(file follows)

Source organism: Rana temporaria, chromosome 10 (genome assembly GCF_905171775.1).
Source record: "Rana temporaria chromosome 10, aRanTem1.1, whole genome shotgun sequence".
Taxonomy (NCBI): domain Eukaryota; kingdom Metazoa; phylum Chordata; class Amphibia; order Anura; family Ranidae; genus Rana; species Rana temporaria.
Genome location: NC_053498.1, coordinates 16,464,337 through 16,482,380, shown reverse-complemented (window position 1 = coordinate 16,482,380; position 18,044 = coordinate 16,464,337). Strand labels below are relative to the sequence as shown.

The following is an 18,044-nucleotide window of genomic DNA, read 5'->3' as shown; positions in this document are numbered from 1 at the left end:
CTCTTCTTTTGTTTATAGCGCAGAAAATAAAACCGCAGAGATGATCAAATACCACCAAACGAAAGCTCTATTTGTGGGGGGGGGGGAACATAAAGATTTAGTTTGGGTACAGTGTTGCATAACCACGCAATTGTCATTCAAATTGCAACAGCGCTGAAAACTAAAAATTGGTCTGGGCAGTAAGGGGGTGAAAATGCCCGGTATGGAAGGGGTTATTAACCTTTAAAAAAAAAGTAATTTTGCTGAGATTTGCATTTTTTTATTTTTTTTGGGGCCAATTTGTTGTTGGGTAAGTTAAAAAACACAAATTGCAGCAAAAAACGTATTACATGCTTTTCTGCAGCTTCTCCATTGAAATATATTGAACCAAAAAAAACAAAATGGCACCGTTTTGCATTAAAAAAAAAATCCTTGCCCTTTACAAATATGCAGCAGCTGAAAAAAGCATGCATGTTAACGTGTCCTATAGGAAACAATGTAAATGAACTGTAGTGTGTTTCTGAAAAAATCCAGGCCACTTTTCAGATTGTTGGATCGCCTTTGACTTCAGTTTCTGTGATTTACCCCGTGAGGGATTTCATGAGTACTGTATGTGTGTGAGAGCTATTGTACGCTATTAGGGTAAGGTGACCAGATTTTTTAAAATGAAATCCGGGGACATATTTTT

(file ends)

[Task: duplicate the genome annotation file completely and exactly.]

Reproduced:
Source organism: Rana temporaria, chromosome 10 (genome assembly GCF_905171775.1).
Source record: "Rana temporaria chromosome 10, aRanTem1.1, whole genome shotgun sequence".
Taxonomy (NCBI): domain Eukaryota; kingdom Metazoa; phylum Chordata; class Amphibia; order Anura; family Ranidae; genus Rana; species Rana temporaria.
Genome location: NC_053498.1, coordinates 16,464,337 through 16,482,380, shown reverse-complemented (window position 1 = coordinate 16,482,380; position 18,044 = coordinate 16,464,337). Strand labels below are relative to the sequence as shown.

The following is an 18,044-nucleotide window of genomic DNA, read 5'->3' as shown; positions in this document are numbered from 1 at the left end:
CTCTTCTTTTGTTTATAGCGCAGAAAATAAAACCGCAGAGATGATCAAATACCACCAAACGAAAGCTCTATTTGTGGGGGGGGGGGAACATAAAGATTTAGTTTGGGTACAGTGTTGCATAACCACGCAATTGTCATTCAAATTGCAACAGCGCTGAAAACTAAAAATTGGTCTGGGCAGTAAGGGGGTGAAAATGCCCGGTATGGAAGGGGTTATTAACCTTTAAAAAAAAAGTAATTTTGCTGAGATTTGCATTTTTTTATTTTTTTTGGGGCCAATTTGTTGTTGGGTAAGTTAAAAAACACAAATTGCAGCAAAAAACGTATTACATGCTTTTCTGCAGCTTCTCCATTGAAATATATTGAACCAAAAAAAACAAAATGGCACCGTTTTGCATTAAAAAAAAAATCCTTGCCCTTTACAAATATGCAGCAGCTGAAAAAAGCATGCATGTTAACGTGTCCTATAGGAAACAATGTAAATGAACTGTAGTGTGTTTCTGAAAAAATCCAGGCCACTTTTCAGATTGTTGGATCGCCTTTGACTTCAGTTTCTGTGATTTACCCCGTGAGGGATTTCATGAGTACTGTATGTGTGTGAGAGCTATTGTACGCTATTAGGGTAAGGTGACCAGATTTTTTAAAATGAAATCCGGGGACATATTTTT